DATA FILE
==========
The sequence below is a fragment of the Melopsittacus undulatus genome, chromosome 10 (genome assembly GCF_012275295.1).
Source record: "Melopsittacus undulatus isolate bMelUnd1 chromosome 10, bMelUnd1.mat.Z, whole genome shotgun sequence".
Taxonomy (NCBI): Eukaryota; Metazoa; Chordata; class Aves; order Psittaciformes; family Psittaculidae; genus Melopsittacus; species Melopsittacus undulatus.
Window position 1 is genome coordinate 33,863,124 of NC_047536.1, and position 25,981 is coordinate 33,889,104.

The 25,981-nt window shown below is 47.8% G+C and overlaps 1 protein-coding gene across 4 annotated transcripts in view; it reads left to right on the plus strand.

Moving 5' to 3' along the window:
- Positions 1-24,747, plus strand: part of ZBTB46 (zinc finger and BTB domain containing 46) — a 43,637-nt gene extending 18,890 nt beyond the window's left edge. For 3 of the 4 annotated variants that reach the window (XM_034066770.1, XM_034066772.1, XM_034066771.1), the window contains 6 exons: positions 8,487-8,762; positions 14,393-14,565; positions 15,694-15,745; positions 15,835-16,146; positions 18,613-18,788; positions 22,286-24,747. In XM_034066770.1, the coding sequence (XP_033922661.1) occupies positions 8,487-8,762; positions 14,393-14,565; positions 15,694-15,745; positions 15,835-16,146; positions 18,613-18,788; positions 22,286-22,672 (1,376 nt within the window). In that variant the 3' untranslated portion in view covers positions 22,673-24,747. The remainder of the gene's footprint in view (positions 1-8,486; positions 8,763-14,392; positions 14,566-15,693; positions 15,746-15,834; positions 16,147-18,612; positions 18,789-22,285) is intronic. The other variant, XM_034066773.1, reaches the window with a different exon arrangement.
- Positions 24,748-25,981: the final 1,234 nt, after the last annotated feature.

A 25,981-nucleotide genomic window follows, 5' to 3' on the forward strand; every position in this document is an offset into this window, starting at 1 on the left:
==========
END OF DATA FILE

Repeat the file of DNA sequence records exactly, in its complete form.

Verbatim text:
The sequence below is a fragment of the Melopsittacus undulatus genome, chromosome 10 (genome assembly GCF_012275295.1).
Source record: "Melopsittacus undulatus isolate bMelUnd1 chromosome 10, bMelUnd1.mat.Z, whole genome shotgun sequence".
Taxonomy (NCBI): Eukaryota; Metazoa; Chordata; class Aves; order Psittaciformes; family Psittaculidae; genus Melopsittacus; species Melopsittacus undulatus.
Window position 1 is genome coordinate 33,863,124 of NC_047536.1, and position 25,981 is coordinate 33,889,104.

The 25,981-nt window shown below is 47.8% G+C and overlaps 1 protein-coding gene across 4 annotated transcripts in view; it reads left to right on the plus strand.

Moving 5' to 3' along the window:
- Positions 1-24,747, plus strand: part of ZBTB46 (zinc finger and BTB domain containing 46) — a 43,637-nt gene extending 18,890 nt beyond the window's left edge. For 3 of the 4 annotated variants that reach the window (XM_034066770.1, XM_034066772.1, XM_034066771.1), the window contains 6 exons: positions 8,487-8,762; positions 14,393-14,565; positions 15,694-15,745; positions 15,835-16,146; positions 18,613-18,788; positions 22,286-24,747. In XM_034066770.1, the coding sequence (XP_033922661.1) occupies positions 8,487-8,762; positions 14,393-14,565; positions 15,694-15,745; positions 15,835-16,146; positions 18,613-18,788; positions 22,286-22,672 (1,376 nt within the window). In that variant the 3' untranslated portion in view covers positions 22,673-24,747. The remainder of the gene's footprint in view (positions 1-8,486; positions 8,763-14,392; positions 14,566-15,693; positions 15,746-15,834; positions 16,147-18,612; positions 18,789-22,285) is intronic. The other variant, XM_034066773.1, reaches the window with a different exon arrangement.
- Positions 24,748-25,981: the final 1,234 nt, after the last annotated feature.

A 25,981-nucleotide genomic window follows, 5' to 3' on the forward strand; every position in this document is an offset into this window, starting at 1 on the left: